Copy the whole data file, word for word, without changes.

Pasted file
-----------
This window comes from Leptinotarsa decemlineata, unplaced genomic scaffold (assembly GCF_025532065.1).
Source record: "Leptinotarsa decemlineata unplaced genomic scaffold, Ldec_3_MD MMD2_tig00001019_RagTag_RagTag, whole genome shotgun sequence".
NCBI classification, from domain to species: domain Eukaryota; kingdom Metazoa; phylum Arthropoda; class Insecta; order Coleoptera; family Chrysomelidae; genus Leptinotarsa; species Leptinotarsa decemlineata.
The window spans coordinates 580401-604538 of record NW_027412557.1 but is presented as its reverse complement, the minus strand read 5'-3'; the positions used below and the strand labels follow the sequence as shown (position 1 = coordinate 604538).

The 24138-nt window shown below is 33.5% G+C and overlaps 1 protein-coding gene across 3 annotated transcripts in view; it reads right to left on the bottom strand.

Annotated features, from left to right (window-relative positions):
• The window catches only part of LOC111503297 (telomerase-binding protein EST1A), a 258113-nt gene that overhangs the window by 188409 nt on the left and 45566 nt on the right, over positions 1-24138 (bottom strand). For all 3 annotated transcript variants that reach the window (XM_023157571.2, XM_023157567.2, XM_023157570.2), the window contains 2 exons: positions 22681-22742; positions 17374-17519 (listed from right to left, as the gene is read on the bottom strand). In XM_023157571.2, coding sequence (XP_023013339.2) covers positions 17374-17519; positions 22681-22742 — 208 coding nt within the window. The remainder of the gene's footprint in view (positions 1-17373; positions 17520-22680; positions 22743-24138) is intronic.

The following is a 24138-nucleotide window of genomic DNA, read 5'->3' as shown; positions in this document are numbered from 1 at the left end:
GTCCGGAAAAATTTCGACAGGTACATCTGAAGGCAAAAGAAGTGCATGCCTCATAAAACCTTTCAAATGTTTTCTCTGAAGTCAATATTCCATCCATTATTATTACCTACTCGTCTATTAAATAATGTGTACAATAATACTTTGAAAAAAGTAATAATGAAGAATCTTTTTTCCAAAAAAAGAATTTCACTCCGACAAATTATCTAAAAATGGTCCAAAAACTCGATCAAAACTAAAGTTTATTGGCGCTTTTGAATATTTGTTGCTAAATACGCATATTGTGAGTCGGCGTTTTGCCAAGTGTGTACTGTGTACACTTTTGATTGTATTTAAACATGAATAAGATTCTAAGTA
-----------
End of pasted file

This window comes from Leptinotarsa decemlineata, unplaced genomic scaffold (assembly GCF_025532065.1).
Source record: "Leptinotarsa decemlineata unplaced genomic scaffold, Ldec_3_MD MMD2_tig00001019_RagTag_RagTag, whole genome shotgun sequence".
NCBI classification, from domain to species: domain Eukaryota; kingdom Metazoa; phylum Arthropoda; class Insecta; order Coleoptera; family Chrysomelidae; genus Leptinotarsa; species Leptinotarsa decemlineata.
The window spans coordinates 580401-604538 of record NW_027412557.1 but is presented as its reverse complement, the minus strand read 5'-3'; the positions used below and the strand labels follow the sequence as shown (position 1 = coordinate 604538).

The 24138-nt window shown below is 33.5% G+C and overlaps 1 protein-coding gene across 3 annotated transcripts in view; it reads right to left on the bottom strand.

Annotated features, from left to right (window-relative positions):
• The window catches only part of LOC111503297 (telomerase-binding protein EST1A), a 258113-nt gene that overhangs the window by 188409 nt on the left and 45566 nt on the right, over positions 1-24138 (bottom strand). For all 3 annotated transcript variants that reach the window (XM_023157571.2, XM_023157567.2, XM_023157570.2), the window contains 2 exons: positions 22681-22742; positions 17374-17519 (listed from right to left, as the gene is read on the bottom strand). In XM_023157571.2, coding sequence (XP_023013339.2) covers positions 17374-17519; positions 22681-22742 — 208 coding nt within the window. The remainder of the gene's footprint in view (positions 1-17373; positions 17520-22680; positions 22743-24138) is intronic.

The following is a 24138-nucleotide window of genomic DNA, read 5'->3' as shown; positions in this document are numbered from 1 at the left end:
GTCCGGAAAAATTTCGACAGGTACATCTGAAGGCAAAAGAAGTGCATGCCTCATAAAACCTTTCAAATGTTTTCTCTGAAGTCAATATTCCATCCATTATTATTACCTACTCGTCTATTAAATAATGTGTACAATAATACTTTGAAAAAAGTAATAATGAAGAATCTTTTTTCCAAAAAAAGAATTTCACTCCGACAAATTATCTAAAAATGGTCCAAAAACTCGATCAAAACTAAAGTTTATTGGCGCTTTTGAATATTTGTTGCTAAATACGCATATTGTGAGTCGGCGTTTTGCCAAGTGTGTACTGTGTACACTTTTGATTGTATTTAAACATGAATAAGATTCTAAGTA